Tuesday, 13 August 2013

Solidarity Is For White Women (But It Doesn't Have To Be)


I've been discussing the #SolidarityIsForWhiteWomen hashtag over on Jezebel for the better part of two days now, and I've noticed that a lot of people had been replying to me in the threads to say that they didn't know, or didn't really understand what happened with this Hugo Schwyzer debacle, so I figured I'd compile all the best links I could find and post them into one spot (off the Gawker server) so people can browse them as they see fit. 

First, a (slightly edited) summary, from the comment I posted on Jezebel's pitiful response of an article: 
Basically Hugo Schwyzer wormed his way into feminist spaces and used white feminists as a shield against criticism for his racism from WoC. Feminist WoC complained, Hugo blackballed and harassed them, and the WoC were labelled troublemakers for making a fuss. 
Come to find, last week HS basically has a meltdown on twitter, and admits that Yes! He is a racist, misogynistic fuck, and he knew it the whole time! He lied to everybody! 
So now, all the white led spaces that ignored WoC's protests are faced with having to deal with the metaphorical jizz on their face, (for empowerment, naturally) from having been TOLD repeatedly by feminist WoC, that he was harmful to feminist spaces and specifically to WoC, and choosing to side with an abuser.
And continue with the the following:
The links aren't in chronological order or in order of escalation unfortunately, but together they give a pretty comprehensive view of everything that's happened in the last two days I think. If you have found other links, let me know and I'll add them to the list.

I'm really glad that so many people seemed to be willing to have this discussion even if the editors at Jezebel, XOJane and The Atlantic aren't. I'd also encourage you to engage Mikki Kendall (who started the hashtag) directly on twitter if you have any other questions or concerns I guess. I mean, I can answer stuff from my perspective, but she started this, andI don't want to speak for  her if I can avoid it. Anyway, happy* reading!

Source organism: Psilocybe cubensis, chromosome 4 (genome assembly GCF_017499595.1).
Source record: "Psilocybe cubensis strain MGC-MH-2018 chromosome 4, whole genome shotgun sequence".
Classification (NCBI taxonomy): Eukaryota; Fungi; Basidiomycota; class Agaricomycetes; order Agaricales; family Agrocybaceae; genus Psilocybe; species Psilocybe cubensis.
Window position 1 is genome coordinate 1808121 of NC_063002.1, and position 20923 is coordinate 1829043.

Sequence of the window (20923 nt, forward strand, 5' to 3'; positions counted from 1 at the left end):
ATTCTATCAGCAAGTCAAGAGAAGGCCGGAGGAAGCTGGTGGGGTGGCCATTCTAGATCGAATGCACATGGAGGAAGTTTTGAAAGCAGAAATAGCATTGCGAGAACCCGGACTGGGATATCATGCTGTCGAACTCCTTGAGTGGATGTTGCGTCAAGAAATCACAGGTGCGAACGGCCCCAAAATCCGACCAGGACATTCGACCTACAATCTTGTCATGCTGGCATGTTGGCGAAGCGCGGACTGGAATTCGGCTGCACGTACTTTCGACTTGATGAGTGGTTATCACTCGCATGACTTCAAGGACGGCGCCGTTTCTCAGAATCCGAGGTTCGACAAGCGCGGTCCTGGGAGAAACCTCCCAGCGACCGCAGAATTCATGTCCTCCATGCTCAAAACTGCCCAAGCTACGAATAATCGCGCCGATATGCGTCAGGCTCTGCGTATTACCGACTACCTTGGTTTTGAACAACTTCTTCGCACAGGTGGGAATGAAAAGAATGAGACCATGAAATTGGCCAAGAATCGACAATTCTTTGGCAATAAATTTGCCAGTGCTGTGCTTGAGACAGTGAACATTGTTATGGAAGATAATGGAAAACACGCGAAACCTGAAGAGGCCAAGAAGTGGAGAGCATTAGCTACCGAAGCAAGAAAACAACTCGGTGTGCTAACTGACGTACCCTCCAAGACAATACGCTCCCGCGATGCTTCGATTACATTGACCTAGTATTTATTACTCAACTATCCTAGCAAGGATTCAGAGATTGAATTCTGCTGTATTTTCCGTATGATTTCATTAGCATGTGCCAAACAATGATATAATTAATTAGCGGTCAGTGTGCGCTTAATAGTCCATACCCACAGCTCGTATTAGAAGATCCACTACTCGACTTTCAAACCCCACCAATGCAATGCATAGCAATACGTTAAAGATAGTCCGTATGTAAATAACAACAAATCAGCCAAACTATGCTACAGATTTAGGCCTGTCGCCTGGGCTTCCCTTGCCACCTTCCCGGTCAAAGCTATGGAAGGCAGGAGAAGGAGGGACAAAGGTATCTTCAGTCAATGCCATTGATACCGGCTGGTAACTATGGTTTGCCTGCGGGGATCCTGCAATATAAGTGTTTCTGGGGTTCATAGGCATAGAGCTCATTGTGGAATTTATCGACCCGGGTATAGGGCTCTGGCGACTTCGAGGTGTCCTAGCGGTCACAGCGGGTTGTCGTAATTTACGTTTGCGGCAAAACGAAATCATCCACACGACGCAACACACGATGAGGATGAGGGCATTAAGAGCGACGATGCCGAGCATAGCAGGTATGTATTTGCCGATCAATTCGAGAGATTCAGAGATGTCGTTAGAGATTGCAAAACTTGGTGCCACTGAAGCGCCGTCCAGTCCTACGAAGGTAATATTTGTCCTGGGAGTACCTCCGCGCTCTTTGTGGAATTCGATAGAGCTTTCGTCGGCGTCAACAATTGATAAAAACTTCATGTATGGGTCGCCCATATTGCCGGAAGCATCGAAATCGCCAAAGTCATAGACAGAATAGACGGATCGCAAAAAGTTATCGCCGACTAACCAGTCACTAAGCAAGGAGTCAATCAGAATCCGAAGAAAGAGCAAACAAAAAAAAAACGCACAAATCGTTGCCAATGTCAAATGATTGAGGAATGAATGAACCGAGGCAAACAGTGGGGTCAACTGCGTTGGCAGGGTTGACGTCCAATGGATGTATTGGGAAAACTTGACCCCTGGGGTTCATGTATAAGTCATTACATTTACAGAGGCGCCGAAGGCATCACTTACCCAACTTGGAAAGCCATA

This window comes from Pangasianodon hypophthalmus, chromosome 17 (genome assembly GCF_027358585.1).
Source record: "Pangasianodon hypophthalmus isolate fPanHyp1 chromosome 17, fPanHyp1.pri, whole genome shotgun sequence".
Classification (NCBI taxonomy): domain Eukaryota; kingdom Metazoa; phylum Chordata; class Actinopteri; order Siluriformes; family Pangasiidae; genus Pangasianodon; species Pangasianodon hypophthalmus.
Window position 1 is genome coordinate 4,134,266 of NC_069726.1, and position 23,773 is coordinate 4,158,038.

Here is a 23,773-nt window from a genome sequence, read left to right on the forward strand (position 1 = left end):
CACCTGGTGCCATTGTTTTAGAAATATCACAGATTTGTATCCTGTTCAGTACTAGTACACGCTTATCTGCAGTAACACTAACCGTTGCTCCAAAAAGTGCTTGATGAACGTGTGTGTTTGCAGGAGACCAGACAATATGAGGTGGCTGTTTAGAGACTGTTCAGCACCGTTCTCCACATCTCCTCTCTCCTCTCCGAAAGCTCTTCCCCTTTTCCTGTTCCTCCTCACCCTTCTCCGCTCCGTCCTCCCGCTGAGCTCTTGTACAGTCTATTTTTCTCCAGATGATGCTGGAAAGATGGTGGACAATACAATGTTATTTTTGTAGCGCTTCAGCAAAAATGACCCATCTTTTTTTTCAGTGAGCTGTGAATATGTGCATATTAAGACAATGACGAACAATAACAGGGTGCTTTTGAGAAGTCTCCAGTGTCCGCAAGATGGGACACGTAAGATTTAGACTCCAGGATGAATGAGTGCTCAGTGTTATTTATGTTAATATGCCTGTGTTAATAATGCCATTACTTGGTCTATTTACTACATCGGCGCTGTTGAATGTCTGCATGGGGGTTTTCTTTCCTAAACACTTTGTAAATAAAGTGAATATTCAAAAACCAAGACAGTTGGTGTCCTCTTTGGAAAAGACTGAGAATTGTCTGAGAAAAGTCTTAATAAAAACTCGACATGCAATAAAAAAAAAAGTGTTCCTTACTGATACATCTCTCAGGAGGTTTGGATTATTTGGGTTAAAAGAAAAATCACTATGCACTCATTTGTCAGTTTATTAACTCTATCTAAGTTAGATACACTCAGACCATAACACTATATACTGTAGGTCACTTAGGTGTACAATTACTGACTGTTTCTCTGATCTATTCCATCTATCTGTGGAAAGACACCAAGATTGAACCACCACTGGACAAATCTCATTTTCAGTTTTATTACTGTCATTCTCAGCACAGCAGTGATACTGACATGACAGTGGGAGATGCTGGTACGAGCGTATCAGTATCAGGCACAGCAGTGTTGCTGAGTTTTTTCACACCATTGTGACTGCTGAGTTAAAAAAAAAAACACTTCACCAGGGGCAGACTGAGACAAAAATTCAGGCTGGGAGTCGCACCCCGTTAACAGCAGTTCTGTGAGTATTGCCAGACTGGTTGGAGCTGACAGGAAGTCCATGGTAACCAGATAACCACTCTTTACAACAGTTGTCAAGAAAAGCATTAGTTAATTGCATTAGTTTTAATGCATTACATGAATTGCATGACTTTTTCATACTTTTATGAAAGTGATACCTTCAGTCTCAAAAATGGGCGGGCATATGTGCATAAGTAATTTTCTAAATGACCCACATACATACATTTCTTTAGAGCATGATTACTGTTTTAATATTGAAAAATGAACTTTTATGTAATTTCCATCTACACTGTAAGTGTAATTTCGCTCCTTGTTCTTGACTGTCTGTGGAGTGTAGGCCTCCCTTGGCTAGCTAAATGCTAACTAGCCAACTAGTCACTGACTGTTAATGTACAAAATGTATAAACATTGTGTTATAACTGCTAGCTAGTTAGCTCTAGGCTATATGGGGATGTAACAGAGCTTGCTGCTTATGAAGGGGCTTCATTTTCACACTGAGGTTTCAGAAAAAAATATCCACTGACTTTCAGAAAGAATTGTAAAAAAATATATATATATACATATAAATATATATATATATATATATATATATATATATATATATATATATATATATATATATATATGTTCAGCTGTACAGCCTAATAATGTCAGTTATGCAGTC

*By happy, I mean I hope you don't puke.

3 comments:

  1. Regarding intersectional feminism (and all other critical perspective lenses available) It is important to remember our (feminists) primary focus/thought. That is, that as feminists, we believe people (because feminism is for everybody) are both unfairly represented (by keeping to stereotypes) and underrepresented (by lacking variety) by our cultural mediums (e.g. tv, magazines, literature, etc.) . When this primary focus/thought is upheld then feminists can truly come together to create honest worthwhile change in America and eventually the world.

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  2. Thank you Ninjacat for educating the rest of us who are sadly not as well informed or aware as we should be from Australia. You are right in what you say.

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  3. Hi. I'm not familiar with Hugo Schwyzer's writings but I am familiar with Jezebel. The few articles I have read, I find myself at odds with. I kept looking at it and seeing it as American-centric. I think though, if the writers are coming solely from their position, it would be nice if they would clearly state that and invite different views and links to different positionalities. Such as, my skin is white, my mothers family is Jewish-Swedish, my fathers family is Maltese. I identify as a TransTasman AusKiwi because I was born in Australia and spent most of my life in New Zealand. I'm able-bodied. Female identified and born with xx chromosomes. I am working class at best. I view through my own lens but attempt to identify intersectional issues as much as possible. This is a lifetime journey of learning and I lay no claim to know within myself experiences I have never had. I invite viewpoints that can ofger different perspectives beyond my own.

    Would you consider something along these lines to be a good way for writers to address privelege?

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